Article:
Saw Hunger Games last week. Yeah, that’s right, grapefriend’s pretty baller. Loved the books, loved the movie, loved the idea of each of the 12 districts making wine. Ok, obviously the Capitol would never allow that, but grapefriend is embracing the fantasy genre so just roll with it. Since each of these districts produces one basic category of goods, what wines would they make? Let the drinking games begin!
district 1: luxury
For the district that makes luxury items for the Capitol, you have to go for something decadent and complex. Joy! is an awesome Sparkling Cuvée from Iron Horse ($189), and it’s produced only in magnums (double bottles). Couldn’t you totally picture President Snow sipping on some Joy! as he watched the Hunger Games go down?
district 2: masonry
The big risk of working in stone quarries is the landslides that always occur. District 2 would honor the fallen with 2008 Simi Landslide Cabernet Sauvignon ($30). This is an all mocha and blackberry Cab. This is Cato’s district, and as a Career Tribute he knows a good berry from a bad one.
district 3: electronics, technology
Renacer’s a vineyard in Mendoza, Argentina, an area known for its Malbec. The winery has tons of state of the art technology and uses a relatively new technique called ECM (Electromagnetic Conductivity Measures). This helps collect soil data and maps out how it varies across their vineyards so they can plan new vineyard development. Oh also, their Punto Final Reserva Malbec ($15) is really good – dark cherry, rustic, lots of grit.
district 4: fishing
In the fishing district where even bread has green seaweed tint, you’d have to make a wine that goes with sushi: enter Riesling. One like Clean Slate ($11) benefits from the Mosel region’s steep slate soils. It’s crisp, awesomely acidic and has just enough sweetness to counter all that wasabi!
district 5: power
Gotta roll with a big, powerful red here of course. And what wine’s more powerful than Petite Sirah? A wine with 85% Petite Sirah and 15% Petit Verdot – like Michael David Petite Petit ($18). It has full-bodied tannins and killer backbone under dark cherries, herbs, and leather. Plus I love the two elephants on the label.
district 6: transportation
What I love about wine is how awesome it is, and how really amazing ones can transport you to a new mental place, like a dream. District 6 would make something like Domaine Carneros’ Le Reve sparkling wine ($95) – a Blanc de Blancs (you know what this is by now – all Chardonnay, though sometimes Domaine Carneros throws in some Pinot Blanc) that’s pretty damn dreamy.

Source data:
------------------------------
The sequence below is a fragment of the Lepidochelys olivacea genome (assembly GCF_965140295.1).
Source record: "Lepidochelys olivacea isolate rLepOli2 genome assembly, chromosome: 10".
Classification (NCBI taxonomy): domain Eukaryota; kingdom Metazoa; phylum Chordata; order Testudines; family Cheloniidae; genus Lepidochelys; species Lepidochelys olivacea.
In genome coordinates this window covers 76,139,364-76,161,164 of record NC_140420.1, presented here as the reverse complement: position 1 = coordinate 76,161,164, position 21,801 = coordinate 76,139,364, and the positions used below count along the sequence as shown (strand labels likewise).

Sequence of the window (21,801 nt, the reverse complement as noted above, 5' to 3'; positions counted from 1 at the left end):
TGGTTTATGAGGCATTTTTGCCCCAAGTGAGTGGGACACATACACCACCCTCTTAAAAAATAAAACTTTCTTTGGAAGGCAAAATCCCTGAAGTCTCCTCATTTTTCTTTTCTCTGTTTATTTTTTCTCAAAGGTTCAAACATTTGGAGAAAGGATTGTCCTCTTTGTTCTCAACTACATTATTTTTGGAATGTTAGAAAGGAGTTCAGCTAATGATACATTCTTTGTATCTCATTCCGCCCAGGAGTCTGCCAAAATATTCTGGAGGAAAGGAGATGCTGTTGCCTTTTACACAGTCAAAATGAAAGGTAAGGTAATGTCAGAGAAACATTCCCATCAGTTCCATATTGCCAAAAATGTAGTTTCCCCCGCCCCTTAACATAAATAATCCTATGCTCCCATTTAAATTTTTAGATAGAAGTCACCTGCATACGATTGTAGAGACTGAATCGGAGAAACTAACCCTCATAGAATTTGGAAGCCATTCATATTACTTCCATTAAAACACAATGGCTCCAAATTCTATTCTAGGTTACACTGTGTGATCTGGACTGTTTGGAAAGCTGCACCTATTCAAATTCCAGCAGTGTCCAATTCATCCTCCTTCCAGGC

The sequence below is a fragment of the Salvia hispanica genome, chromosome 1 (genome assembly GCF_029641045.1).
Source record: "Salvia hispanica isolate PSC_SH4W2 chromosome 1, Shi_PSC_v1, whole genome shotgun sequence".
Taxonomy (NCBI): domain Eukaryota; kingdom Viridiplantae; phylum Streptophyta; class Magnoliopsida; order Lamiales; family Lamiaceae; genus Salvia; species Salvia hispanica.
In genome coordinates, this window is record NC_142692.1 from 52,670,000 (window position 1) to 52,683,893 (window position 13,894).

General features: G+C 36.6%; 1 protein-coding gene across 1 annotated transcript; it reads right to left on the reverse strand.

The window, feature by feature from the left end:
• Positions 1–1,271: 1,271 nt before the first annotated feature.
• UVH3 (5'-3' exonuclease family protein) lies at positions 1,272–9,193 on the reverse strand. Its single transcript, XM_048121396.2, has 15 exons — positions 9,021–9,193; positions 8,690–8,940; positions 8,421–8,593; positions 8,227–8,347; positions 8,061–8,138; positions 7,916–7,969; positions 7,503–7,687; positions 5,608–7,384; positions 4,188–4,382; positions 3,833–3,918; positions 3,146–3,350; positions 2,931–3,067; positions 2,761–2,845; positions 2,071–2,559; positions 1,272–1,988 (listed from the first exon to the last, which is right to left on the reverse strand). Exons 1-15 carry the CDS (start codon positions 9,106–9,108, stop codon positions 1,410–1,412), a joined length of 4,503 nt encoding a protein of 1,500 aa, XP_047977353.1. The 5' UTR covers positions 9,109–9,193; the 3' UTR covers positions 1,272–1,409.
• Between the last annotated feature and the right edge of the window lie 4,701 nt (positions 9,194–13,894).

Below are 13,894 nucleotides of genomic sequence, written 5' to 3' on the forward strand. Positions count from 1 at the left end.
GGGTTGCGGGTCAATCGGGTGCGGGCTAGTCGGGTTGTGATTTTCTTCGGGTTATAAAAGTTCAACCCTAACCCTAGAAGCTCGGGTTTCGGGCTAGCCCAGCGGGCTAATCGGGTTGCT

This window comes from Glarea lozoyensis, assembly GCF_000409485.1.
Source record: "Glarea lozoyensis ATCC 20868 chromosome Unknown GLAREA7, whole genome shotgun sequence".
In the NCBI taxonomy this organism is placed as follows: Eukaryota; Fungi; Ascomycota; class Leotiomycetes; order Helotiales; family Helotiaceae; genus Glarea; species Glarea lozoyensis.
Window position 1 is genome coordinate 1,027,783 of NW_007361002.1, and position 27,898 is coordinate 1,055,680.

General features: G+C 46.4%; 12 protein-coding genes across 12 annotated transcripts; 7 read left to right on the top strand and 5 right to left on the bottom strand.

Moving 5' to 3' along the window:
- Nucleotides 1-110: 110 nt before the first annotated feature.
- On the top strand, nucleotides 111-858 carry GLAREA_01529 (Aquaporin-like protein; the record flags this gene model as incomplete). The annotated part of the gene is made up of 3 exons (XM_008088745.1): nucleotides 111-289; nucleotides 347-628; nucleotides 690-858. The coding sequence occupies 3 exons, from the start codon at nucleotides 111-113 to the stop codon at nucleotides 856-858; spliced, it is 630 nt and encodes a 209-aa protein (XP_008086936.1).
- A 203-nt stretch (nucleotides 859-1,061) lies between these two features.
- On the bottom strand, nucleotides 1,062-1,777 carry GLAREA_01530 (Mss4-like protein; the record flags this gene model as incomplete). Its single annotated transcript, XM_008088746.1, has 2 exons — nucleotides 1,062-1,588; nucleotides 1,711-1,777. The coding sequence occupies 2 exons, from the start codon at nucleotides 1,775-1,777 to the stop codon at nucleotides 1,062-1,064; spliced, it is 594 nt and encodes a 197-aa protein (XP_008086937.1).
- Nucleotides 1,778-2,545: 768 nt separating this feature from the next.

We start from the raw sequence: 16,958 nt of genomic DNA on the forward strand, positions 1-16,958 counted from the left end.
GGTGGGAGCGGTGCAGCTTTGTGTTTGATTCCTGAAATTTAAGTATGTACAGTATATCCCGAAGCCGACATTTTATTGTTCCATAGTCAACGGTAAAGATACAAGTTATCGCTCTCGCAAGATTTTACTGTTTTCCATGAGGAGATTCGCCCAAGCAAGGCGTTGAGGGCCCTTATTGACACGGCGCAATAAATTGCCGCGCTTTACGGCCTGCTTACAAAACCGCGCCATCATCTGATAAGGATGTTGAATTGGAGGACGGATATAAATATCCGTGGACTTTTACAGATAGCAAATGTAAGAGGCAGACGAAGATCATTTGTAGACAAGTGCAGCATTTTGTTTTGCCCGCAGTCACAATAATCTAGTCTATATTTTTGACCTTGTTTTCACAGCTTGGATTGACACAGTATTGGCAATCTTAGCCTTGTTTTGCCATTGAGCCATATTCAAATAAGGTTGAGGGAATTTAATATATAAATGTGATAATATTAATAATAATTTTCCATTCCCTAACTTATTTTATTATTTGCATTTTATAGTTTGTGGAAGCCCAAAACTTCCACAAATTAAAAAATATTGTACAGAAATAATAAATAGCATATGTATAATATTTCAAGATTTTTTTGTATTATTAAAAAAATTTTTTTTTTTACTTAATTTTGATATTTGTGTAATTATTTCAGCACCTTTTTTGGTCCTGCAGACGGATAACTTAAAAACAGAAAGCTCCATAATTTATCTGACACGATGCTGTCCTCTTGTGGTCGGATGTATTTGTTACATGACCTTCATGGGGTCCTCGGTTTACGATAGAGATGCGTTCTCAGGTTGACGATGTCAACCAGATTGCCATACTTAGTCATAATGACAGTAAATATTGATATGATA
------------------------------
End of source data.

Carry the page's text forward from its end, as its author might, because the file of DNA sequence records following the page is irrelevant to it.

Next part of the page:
district 7: lumber
If you’re the wood kings of Panem, you’d definitely make a wine aged 100% in oak. Franciscan’s Cuvee Sauvage Chardonnay ($40) fits this bill (all French oak, 86% new, for 14 months), plus it’s savage just like so many of the tributes!
district 8: textiles and clothing
The tributes each get their own stylist to attract sponsors, since their district clothes are less than appealing. Makes me wonder if Lagerfeld would approve of Cinna’s fire costumes. Regardless, I think District 8 would ask Karl to design their wine label just like the one he did for the 2009 Rauzan-Segla. You can be pre-order this Bordeaux for $129, but it won’t be available until later this year or 2013. The Bordeaux futures reviews call it toasty, with plum, melted licorice and warm fig flavors. Yumballs.
district 9: grain
Carmenère is a grape that went through its own “Dark Days”: when the phylloxera disease almost made it extinct, and also when it got tossed aside as one of the main grapes in the original Bordeaux blend. Try Casa Silva’s 2009 Carmenère Reserva ($12) to see what graininess feel like on your palate, along with favors of licorice, cracked pepper, and concentrated blackberry.
district 10: livestock
If your main deal is livestock, you need a wine that would go well with beef! A Sangiovese-based Chianti like Castello di Bossi Chianti Classico ($20) has the acid to cut through the richness of the steak without overwhelming it.
district 11: agriculture
District 11 is surrounded by orchards which helps them produce all that food. Beckmen Vineyards Le Bec Blanc ($18) – made of Marsanne, Roussanne, and Grenache Blanc – is like a liquid version of orchard fruit with its gorgeous aroma and taste of apricot, ripe pear, and apple. You might as well be daydreaming under one of those fruit trees, but you’re not, you’re drinking a super delicious, easy wine. And you won’t even get in trouble with the Capitol for slacking off under the tree.
district 12: coal mining
Given all the fatal mayhem with collapsing mines etc, I’d like to think a District 12 winemaker would aim to reduce their overall environmental impact and be carbon neutral. This is Katniss’ district, and doesn’t she seem like the kind of girl who’d be into that? Well in Oregon, a bunch of wineries created the Carbon Neutral Challenge to commit to reducing carbon footprints of their wineries and vineyards. Stoller Vineyards was the first complete winemaking facility in North America to earn LEED certification by the U.S. Green Building Council and checks out stuff like a barrel washer that uses less water. (More on all of these amazing green winery efforts next month around Earth Day.) Anyway, you can feel really good about grabbing Stoller Vineyards’ 2008 SV Estate Pinot Noir ($40).
May the odds of drinking good wine be ever in your favor.